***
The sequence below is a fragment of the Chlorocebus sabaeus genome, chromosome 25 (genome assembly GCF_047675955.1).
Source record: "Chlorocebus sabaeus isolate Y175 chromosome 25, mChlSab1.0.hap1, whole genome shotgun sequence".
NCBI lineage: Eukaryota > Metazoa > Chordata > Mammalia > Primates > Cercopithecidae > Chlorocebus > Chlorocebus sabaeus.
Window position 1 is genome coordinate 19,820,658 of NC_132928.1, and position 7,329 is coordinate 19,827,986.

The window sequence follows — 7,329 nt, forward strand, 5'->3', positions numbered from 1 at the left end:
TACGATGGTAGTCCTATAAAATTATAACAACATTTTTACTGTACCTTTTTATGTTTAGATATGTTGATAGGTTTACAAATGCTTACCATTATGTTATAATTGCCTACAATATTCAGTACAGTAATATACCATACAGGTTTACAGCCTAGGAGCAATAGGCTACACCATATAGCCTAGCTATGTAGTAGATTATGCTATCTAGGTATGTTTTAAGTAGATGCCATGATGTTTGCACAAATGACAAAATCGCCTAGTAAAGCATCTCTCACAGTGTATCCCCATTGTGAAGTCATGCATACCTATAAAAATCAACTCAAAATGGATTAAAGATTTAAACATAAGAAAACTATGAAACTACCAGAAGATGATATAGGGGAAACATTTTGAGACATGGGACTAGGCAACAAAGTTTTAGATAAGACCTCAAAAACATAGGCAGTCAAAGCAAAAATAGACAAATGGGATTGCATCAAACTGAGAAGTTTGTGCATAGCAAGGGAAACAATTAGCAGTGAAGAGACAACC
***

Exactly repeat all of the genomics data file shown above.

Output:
The sequence below is a fragment of the Chlorocebus sabaeus genome, chromosome 25 (genome assembly GCF_047675955.1).
Source record: "Chlorocebus sabaeus isolate Y175 chromosome 25, mChlSab1.0.hap1, whole genome shotgun sequence".
NCBI lineage: Eukaryota > Metazoa > Chordata > Mammalia > Primates > Cercopithecidae > Chlorocebus > Chlorocebus sabaeus.
Window position 1 is genome coordinate 19,820,658 of NC_132928.1, and position 7,329 is coordinate 19,827,986.

The window sequence follows — 7,329 nt, forward strand, 5'->3', positions numbered from 1 at the left end:
TACGATGGTAGTCCTATAAAATTATAACAACATTTTTACTGTACCTTTTTATGTTTAGATATGTTGATAGGTTTACAAATGCTTACCATTATGTTATAATTGCCTACAATATTCAGTACAGTAATATACCATACAGGTTTACAGCCTAGGAGCAATAGGCTACACCATATAGCCTAGCTATGTAGTAGATTATGCTATCTAGGTATGTTTTAAGTAGATGCCATGATGTTTGCACAAATGACAAAATCGCCTAGTAAAGCATCTCTCACAGTGTATCCCCATTGTGAAGTCATGCATACCTATAAAAATCAACTCAAAATGGATTAAAGATTTAAACATAAGAAAACTATGAAACTACCAGAAGATGATATAGGGGAAACATTTTGAGACATGGGACTAGGCAACAAAGTTTTAGATAAGACCTCAAAAACATAGGCAGTCAAAGCAAAAATAGACAAATGGGATTGCATCAAACTGAGAAGTTTGTGCATAGCAAGGGAAACAATTAGCAGTGAAGAGACAACC